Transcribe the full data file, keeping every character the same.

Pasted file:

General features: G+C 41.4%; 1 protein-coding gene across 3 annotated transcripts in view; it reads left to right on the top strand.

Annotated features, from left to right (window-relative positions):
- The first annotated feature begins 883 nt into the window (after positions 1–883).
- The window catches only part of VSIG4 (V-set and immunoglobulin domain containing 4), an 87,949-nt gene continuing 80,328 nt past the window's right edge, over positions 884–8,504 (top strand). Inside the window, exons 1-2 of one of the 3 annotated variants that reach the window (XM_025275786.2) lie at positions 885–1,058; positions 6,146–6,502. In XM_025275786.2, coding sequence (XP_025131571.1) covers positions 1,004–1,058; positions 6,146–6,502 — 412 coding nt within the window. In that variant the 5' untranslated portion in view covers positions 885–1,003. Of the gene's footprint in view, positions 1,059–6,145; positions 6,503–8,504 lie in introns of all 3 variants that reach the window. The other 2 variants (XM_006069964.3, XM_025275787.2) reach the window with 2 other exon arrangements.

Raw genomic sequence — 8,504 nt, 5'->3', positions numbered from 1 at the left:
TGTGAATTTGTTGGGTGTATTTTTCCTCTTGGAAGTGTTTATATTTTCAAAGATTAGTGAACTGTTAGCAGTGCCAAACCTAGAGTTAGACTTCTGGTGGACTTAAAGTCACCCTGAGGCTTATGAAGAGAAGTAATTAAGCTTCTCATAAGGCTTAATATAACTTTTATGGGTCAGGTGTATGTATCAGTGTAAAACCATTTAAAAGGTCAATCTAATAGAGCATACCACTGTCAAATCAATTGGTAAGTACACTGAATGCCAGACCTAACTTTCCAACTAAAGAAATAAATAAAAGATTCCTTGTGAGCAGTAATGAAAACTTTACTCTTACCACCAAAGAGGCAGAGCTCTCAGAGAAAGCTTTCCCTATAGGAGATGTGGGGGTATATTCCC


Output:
General features: G+C 41.4%; 1 protein-coding gene across 3 annotated transcripts in view; it reads left to right on the top strand.

Annotated features, from left to right (window-relative positions):
- The first annotated feature begins 883 nt into the window (after positions 1–883).
- The window catches only part of VSIG4 (V-set and immunoglobulin domain containing 4), an 87,949-nt gene continuing 80,328 nt past the window's right edge, over positions 884–8,504 (top strand). Inside the window, exons 1-2 of one of the 3 annotated variants that reach the window (XM_025275786.2) lie at positions 885–1,058; positions 6,146–6,502. In XM_025275786.2, coding sequence (XP_025131571.1) covers positions 1,004–1,058; positions 6,146–6,502 — 412 coding nt within the window. In that variant the 5' untranslated portion in view covers positions 885–1,003. Of the gene's footprint in view, positions 1,059–6,145; positions 6,503–8,504 lie in introns of all 3 variants that reach the window. The other 2 variants (XM_006069964.3, XM_025275787.2) reach the window with 2 other exon arrangements.

Raw genomic sequence — 8,504 nt, 5'->3', positions numbered from 1 at the left:
TGTGAATTTGTTGGGTGTATTTTTCCTCTTGGAAGTGTTTATATTTTCAAAGATTAGTGAACTGTTAGCAGTGCCAAACCTAGAGTTAGACTTCTGGTGGACTTAAAGTCACCCTGAGGCTTATGAAGAGAAGTAATTAAGCTTCTCATAAGGCTTAATATAACTTTTATGGGTCAGGTGTATGTATCAGTGTAAAACCATTTAAAAGGTCAATCTAATAGAGCATACCACTGTCAAATCAATTGGTAAGTACACTGAATGCCAGACCTAACTTTCCAACTAAAGAAATAAATAAAAGATTCCTTGTGAGCAGTAATGAAAACTTTACTCTTACCACCAAAGAGGCAGAGCTCTCAGAGAAAGCTTTCCCTATAGGAGATGTGGGGGTATATTCCC